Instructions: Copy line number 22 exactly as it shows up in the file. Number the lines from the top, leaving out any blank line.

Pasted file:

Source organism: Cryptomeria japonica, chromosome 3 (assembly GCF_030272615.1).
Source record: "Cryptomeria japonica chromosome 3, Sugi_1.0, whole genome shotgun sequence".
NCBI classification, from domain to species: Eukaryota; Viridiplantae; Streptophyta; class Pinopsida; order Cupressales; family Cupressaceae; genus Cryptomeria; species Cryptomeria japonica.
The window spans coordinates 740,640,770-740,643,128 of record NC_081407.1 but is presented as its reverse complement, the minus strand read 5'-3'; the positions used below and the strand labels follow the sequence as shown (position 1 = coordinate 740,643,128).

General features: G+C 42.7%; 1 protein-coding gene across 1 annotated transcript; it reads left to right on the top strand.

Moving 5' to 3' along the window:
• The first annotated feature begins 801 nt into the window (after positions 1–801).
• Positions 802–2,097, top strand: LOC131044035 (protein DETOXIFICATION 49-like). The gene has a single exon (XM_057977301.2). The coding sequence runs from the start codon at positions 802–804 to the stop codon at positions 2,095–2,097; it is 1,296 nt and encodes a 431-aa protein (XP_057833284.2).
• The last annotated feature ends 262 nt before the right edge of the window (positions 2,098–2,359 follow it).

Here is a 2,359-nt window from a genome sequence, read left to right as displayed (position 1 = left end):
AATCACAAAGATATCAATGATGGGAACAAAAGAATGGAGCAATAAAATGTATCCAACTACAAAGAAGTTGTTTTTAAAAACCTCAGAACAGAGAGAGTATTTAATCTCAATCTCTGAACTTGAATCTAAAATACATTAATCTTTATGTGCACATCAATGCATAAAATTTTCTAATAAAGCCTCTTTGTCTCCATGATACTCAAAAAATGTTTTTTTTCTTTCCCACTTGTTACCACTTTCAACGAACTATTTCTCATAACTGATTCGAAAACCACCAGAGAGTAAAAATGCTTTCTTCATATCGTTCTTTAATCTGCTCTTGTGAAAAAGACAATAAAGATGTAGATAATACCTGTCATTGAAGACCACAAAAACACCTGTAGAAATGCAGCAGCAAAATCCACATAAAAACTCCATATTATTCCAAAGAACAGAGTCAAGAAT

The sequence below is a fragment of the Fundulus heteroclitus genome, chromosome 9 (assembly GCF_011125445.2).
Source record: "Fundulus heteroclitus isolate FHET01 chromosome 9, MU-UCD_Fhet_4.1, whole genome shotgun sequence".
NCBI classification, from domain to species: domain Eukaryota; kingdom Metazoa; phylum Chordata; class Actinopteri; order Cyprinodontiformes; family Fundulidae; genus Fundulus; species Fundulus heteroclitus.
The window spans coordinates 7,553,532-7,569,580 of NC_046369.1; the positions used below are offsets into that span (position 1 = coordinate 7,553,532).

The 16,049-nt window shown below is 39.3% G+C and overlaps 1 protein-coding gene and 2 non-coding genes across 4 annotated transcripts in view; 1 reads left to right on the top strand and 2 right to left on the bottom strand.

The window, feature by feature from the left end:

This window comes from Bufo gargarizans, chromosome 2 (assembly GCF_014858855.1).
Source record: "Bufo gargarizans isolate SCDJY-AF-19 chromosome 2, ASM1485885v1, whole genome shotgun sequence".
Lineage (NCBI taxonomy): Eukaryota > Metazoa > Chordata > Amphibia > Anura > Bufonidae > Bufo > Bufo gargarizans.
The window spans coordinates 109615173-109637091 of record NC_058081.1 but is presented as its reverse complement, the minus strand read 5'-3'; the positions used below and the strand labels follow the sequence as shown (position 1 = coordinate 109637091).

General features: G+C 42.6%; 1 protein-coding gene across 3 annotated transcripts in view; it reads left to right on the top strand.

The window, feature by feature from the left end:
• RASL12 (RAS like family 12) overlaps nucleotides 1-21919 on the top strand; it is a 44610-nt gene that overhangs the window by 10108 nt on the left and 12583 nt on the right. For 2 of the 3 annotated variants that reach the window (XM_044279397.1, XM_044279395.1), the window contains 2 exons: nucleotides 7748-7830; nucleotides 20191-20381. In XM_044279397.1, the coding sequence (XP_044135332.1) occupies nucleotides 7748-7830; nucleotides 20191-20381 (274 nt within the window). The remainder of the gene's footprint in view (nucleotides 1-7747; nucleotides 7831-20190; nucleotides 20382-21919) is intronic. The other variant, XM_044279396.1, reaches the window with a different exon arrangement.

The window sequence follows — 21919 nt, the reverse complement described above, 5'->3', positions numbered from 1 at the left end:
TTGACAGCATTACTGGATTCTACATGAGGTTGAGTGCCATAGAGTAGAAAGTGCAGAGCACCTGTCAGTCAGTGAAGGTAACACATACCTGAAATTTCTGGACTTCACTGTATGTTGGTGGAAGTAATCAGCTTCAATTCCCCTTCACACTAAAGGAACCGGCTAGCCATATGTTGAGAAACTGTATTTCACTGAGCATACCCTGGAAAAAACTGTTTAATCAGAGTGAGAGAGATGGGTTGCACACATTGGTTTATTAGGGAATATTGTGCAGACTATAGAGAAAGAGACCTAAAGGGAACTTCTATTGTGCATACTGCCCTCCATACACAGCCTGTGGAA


General features: G+C 42.6%; 1 protein-coding gene across 3 annotated transcripts in view; it reads left to right on the top strand.